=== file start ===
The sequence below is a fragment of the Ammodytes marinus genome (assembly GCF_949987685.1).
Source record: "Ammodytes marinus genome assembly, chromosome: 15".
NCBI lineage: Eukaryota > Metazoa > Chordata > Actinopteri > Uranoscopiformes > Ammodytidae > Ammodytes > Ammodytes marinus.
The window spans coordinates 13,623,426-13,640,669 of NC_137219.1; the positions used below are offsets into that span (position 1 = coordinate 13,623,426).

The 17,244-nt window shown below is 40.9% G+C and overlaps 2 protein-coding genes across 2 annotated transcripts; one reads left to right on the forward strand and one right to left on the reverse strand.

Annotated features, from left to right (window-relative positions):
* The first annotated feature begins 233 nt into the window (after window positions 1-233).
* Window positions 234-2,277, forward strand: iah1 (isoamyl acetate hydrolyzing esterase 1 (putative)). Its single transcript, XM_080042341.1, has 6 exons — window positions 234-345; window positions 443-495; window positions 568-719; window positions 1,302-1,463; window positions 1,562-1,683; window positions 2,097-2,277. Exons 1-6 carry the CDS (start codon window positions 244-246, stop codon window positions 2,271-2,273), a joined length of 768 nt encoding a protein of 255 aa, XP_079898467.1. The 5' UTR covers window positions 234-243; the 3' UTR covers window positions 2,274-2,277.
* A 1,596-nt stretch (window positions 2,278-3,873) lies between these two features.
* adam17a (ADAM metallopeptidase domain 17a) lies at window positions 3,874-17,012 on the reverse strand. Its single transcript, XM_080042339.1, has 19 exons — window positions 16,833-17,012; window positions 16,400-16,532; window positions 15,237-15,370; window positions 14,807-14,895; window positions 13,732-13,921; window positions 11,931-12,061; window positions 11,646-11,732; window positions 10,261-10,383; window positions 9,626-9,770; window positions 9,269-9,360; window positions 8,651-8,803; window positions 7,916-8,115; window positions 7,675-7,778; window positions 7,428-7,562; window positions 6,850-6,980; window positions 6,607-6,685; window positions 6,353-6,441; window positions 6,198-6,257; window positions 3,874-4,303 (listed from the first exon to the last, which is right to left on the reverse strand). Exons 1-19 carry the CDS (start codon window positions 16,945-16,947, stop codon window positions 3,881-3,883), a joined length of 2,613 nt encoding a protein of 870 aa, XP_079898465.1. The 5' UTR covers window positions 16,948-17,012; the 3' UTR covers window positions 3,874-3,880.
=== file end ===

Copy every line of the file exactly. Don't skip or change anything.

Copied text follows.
The sequence below is a fragment of the Ammodytes marinus genome (assembly GCF_949987685.1).
Source record: "Ammodytes marinus genome assembly, chromosome: 15".
NCBI lineage: Eukaryota > Metazoa > Chordata > Actinopteri > Uranoscopiformes > Ammodytidae > Ammodytes > Ammodytes marinus.
The window spans coordinates 13,623,426-13,640,669 of NC_137219.1; the positions used below are offsets into that span (position 1 = coordinate 13,623,426).

The 17,244-nt window shown below is 40.9% G+C and overlaps 2 protein-coding genes across 2 annotated transcripts; one reads left to right on the forward strand and one right to left on the reverse strand.

Annotated features, from left to right (window-relative positions):
* The first annotated feature begins 233 nt into the window (after window positions 1-233).
* Window positions 234-2,277, forward strand: iah1 (isoamyl acetate hydrolyzing esterase 1 (putative)). Its single transcript, XM_080042341.1, has 6 exons — window positions 234-345; window positions 443-495; window positions 568-719; window positions 1,302-1,463; window positions 1,562-1,683; window positions 2,097-2,277. Exons 1-6 carry the CDS (start codon window positions 244-246, stop codon window positions 2,271-2,273), a joined length of 768 nt encoding a protein of 255 aa, XP_079898467.1. The 5' UTR covers window positions 234-243; the 3' UTR covers window positions 2,274-2,277.
* A 1,596-nt stretch (window positions 2,278-3,873) lies between these two features.
* adam17a (ADAM metallopeptidase domain 17a) lies at window positions 3,874-17,012 on the reverse strand. Its single transcript, XM_080042339.1, has 19 exons — window positions 16,833-17,012; window positions 16,400-16,532; window positions 15,237-15,370; window positions 14,807-14,895; window positions 13,732-13,921; window positions 11,931-12,061; window positions 11,646-11,732; window positions 10,261-10,383; window positions 9,626-9,770; window positions 9,269-9,360; window positions 8,651-8,803; window positions 7,916-8,115; window positions 7,675-7,778; window positions 7,428-7,562; window positions 6,850-6,980; window positions 6,607-6,685; window positions 6,353-6,441; window positions 6,198-6,257; window positions 3,874-4,303 (listed from the first exon to the last, which is right to left on the reverse strand). Exons 1-19 carry the CDS (start codon window positions 16,945-16,947, stop codon window positions 3,881-3,883), a joined length of 2,613 nt encoding a protein of 870 aa, XP_079898465.1. The 5' UTR covers window positions 16,948-17,012; the 3' UTR covers window positions 3,874-3,880.